Michael Lonsdale, a versatile veteran of French cinema who was known abroad for his villains and anti-heroes, including the sad-eyed and subtly psychotic Hugo Drax in the James Bond film Moonraker and the mysterious intelligence broker in Steven Spielberg’s Munich, died Monday at his home in Paris. He was 89.
The death was confirmed by Olivier Loiseau, his long-time agent.
Over his long career, Mr. Lonsdale appeared in nearly 200 films and worked with a who’s who of directors, including Mr. Spielberg, François Truffaut, Orson Welles, Luis Bunuel, Jean-Jacques Annaud and James Ivory, for whom he appeared as Dupont d’Ivry, a French diplomat, in The Remains of the Day (1993).
“He was as much a presence as an actor,” J. Hoberman, an American film critic, said in a phone interview, “a big hulking man, sometimes bearded, whose movements and voice were distinctively delicate.”
That incongruity was his calling card (as were his paintbrush eyebrows).
In the avant-garde films that he loved, most notably Marguerite Duras’s India Song (1975), a gorgeously soapy tragedy that is a touchstone of the era’s European art cinema, Mr. Lonsdale’s shambling presence was a kind of ballast. He played a heartbroken vice-consul in thrall to the adulterous wife of an ambassador, played by the equally compelling Delphine Seyrig.
“I think it’s his greatest film,” Mr. Hoberman said. “It’s a very minimal incantatory movie – there’s not much action, and yet he really holds the screen.”
In a Twitter post, film critic Richard Brody, a contributor to The New Yorker, called Mr. Lonsdale “the secret agent of cinematic modernity.”
Le Monde described him as “an actor from elsewhere who seemed to embody the human condition by looking in from the outside.”
Joan Dupont, a Paris-based film critic and a contributing editor at Film Quarterly, said in an e-mail that Mr. Lonsdale was particularly devoted to Ms. Duras, with whom he made three movies.
“He was Duras’ bulky leading man and trusted friend, famous for his deep thrilling voice, the voice of a man in pain, an unrequited lover,” Ms. Dupont wrote. “The morning after Duras died, I saw Lonsdale pacing in front of her apartment on the Rue Saint-Benoît, this magnificent colossus, lost, with a bouquet that looked wilted by grief.”
Mr. Lonsdale’s heart was in European cinema, the more experimental the better, but he did indulge his agent every once in a while by accepting a more commercial part.
Mr. Loiseau said that Mr. Lonsdale at first rebuffed an appeal to play Rachel Weisz’s father in Agora, a 2009 Spanish drama set in ancient Egypt directed by Alejandro Amenabar. “'It’s what I hate,'” Mr. Loiseau recalled him saying. “'Two hours of makeup, it’s going to be very hot, and in the end it’s just CNN in the fourth century, war all the time.'”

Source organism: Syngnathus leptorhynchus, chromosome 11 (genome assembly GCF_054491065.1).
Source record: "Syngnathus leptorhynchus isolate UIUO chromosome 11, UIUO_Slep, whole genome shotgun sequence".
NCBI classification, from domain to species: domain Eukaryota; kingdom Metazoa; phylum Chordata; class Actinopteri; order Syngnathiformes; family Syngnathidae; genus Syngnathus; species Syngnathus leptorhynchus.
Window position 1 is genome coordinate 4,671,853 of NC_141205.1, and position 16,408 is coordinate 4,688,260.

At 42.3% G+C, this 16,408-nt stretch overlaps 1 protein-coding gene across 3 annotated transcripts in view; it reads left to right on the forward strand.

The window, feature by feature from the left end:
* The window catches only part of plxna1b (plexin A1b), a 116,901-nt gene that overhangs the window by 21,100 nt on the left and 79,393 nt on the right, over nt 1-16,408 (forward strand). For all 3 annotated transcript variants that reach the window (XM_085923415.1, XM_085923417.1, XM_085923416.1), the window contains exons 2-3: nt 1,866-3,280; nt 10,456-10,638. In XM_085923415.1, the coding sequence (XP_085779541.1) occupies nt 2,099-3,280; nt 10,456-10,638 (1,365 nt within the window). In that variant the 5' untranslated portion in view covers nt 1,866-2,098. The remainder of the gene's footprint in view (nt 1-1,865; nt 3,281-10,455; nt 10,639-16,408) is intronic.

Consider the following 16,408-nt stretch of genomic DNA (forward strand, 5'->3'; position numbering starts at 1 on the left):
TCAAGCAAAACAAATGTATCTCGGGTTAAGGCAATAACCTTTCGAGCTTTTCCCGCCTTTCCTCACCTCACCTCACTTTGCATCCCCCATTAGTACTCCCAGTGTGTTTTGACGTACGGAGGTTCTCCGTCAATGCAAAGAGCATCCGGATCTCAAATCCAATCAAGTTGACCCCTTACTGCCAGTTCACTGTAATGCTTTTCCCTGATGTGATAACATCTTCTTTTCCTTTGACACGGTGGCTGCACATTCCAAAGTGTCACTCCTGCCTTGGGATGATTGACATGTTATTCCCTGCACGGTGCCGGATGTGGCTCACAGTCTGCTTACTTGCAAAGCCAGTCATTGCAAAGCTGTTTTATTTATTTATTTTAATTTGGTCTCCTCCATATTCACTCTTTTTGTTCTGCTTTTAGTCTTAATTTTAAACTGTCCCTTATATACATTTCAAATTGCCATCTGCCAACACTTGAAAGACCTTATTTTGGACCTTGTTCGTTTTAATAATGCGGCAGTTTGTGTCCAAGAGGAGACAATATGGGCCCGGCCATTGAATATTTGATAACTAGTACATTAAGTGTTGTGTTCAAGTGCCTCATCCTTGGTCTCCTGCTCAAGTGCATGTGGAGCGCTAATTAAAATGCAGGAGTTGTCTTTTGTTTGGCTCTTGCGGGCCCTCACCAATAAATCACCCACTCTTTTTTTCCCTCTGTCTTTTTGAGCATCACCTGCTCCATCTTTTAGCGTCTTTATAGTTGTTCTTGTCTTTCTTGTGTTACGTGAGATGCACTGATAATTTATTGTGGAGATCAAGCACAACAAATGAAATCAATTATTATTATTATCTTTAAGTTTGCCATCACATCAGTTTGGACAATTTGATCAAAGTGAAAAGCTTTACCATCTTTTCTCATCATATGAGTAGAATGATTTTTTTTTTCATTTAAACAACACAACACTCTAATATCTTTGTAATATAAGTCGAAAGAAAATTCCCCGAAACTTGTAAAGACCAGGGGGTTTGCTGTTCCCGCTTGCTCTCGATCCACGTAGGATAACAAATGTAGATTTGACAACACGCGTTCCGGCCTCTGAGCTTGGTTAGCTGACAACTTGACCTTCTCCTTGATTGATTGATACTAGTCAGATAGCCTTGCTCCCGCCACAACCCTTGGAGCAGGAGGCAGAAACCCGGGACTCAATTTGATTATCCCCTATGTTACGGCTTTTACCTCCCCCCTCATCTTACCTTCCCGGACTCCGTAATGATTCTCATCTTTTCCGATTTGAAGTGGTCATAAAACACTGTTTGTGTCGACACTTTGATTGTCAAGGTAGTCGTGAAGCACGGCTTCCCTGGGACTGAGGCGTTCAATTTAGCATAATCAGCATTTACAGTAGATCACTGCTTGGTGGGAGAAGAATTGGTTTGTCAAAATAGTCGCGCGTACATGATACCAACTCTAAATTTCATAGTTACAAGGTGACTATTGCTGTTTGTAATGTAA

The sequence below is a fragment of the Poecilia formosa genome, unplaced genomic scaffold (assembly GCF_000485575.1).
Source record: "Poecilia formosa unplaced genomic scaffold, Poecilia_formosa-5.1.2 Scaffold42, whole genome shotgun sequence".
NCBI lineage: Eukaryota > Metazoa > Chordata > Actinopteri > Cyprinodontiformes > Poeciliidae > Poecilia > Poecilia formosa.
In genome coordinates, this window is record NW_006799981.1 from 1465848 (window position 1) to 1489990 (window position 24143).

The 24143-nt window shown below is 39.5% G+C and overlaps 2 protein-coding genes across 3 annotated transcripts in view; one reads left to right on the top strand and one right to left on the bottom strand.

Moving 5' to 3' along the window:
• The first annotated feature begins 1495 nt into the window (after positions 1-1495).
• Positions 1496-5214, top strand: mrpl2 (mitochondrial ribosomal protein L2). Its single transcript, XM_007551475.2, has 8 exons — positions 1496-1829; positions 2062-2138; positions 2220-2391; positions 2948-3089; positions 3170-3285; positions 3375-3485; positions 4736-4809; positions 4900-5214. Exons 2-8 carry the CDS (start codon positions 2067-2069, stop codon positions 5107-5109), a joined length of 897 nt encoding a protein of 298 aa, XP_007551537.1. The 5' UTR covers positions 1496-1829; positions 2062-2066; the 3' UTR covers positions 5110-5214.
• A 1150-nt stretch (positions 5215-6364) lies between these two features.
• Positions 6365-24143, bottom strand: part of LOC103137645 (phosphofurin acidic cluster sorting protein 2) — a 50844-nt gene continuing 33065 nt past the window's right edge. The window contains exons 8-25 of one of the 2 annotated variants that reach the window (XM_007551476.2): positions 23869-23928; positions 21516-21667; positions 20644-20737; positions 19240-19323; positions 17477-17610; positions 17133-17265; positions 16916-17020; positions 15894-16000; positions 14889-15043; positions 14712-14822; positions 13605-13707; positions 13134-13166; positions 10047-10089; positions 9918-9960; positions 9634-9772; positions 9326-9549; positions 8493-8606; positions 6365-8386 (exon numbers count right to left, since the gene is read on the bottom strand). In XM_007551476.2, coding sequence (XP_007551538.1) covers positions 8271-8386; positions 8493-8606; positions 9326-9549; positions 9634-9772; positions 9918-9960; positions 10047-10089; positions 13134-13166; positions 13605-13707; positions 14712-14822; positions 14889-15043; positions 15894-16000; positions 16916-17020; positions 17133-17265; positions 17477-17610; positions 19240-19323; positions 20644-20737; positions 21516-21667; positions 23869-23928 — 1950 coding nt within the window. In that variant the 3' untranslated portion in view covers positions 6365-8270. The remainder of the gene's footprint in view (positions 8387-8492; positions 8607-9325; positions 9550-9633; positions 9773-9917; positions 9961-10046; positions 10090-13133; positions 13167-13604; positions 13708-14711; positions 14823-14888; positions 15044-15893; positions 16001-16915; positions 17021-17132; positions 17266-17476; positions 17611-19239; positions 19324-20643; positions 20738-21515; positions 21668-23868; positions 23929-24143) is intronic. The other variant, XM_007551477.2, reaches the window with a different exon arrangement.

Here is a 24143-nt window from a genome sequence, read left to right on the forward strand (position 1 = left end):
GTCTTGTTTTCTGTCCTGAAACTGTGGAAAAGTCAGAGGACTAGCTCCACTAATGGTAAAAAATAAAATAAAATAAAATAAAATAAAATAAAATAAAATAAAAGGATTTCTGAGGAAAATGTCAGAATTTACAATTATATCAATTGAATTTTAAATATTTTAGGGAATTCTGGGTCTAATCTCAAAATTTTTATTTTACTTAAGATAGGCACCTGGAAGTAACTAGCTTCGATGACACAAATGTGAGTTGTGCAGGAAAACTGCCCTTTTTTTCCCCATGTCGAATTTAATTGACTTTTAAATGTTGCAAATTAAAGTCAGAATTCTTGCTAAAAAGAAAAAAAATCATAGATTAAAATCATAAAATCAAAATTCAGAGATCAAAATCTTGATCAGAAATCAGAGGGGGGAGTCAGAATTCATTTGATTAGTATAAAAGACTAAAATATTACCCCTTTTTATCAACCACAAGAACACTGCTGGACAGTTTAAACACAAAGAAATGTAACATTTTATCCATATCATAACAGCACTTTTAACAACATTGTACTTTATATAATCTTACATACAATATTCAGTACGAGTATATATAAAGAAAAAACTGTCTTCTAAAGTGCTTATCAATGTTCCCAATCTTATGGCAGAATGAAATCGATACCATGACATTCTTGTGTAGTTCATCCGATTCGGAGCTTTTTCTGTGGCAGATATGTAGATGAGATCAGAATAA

Mr. Amenabar had to fly to Paris to woo Mr. Lonsdale. He relented because he thought the script was smart – and because, Mr. Loiseau said, “As an agent I had to be a little greedy on his behalf.”
In 2012, Mr. Lonsdale was asked by a James Bond fan site if he had thought that his career might suffer if he accepted the role of Hugo Drax in Moonraker (1979), the 11th film in the series. “On the contrary,” he said. “Because I made so many films that were not really very popular or didn’t make much money, and I only made poor films, so I thought I might like to be in a rich film.”
Moonraker was a gift that just kept giving, for better or worse. Fans over the decades sent Mr. Lonsdale photos of him in the movie, hoping for an autograph, which he never gave. But when PlayStation added Moonraker to its 007 Legends game series and asked Mr. Lonsdale to record the deep voice of his villainous character, he agreed.
When he arrived at the studio, Mr. Loiseau recalled, a young Californian producer “behaved as if God was coming for a visit.”
In 2012, Mr. Lonsdale won a César Award, the French equivalent of the Oscar, for his role as a monk in Of Gods and Men, a film by French director Xavier Beauvois set in war-torn Algeria in the 1990s about the real-life capture and murder of an order of monks by Muslim fundamentalists.
In a startling and moving scene, Mr. Lonsdale’s character explains his idea of love to a teenage girl in vivid secular terms – as attraction and as a life force. It was pure improvisation, Mr. Loiseau said.
“He was really a pure soul,” Mr. Loiseau added, “solitary, but very humanistic.”
Mr. Lonsdale, who never married, leaves no immediate survivors.
Mr. Lonsdale was born on May 24, 1931, in Paris. His father, Edward Lonsdale-Crouch, was an officer in the British Army. His mother, Simone (Beraud) Lonsdale, was Irish and French.
He grew up on Jersey, in the Channel Islands, where his parents ran a hotel, before moving to London and then, in 1939, to Morocco, when his father took a job with a fertilizer company.
After the French fleet was attacked by the British in Algeria the next year, Michael’s father was jailed by the Vichy authorities for suspected treason. When the Allies landed in North Africa in late 1942, he was released, much diminished. It was his father’s suffering that Mr. Lonsdale reached for when he played the vice-consul in India Song.
In 1947, Mr. Lonsdale and his mother, who had divorced his father and remarried, returned to Paris, eventually moving into a large, airy apartment left them by his grandfather behind the Hôtel des Invalides in the Seventh Arrondissement.
Mr. Lonsdale would remain in the apartment until his death. His last role, as a rueful, weary Edgar Degas at the end of his life in the French short film Degas et Moi (2019), was filmed there.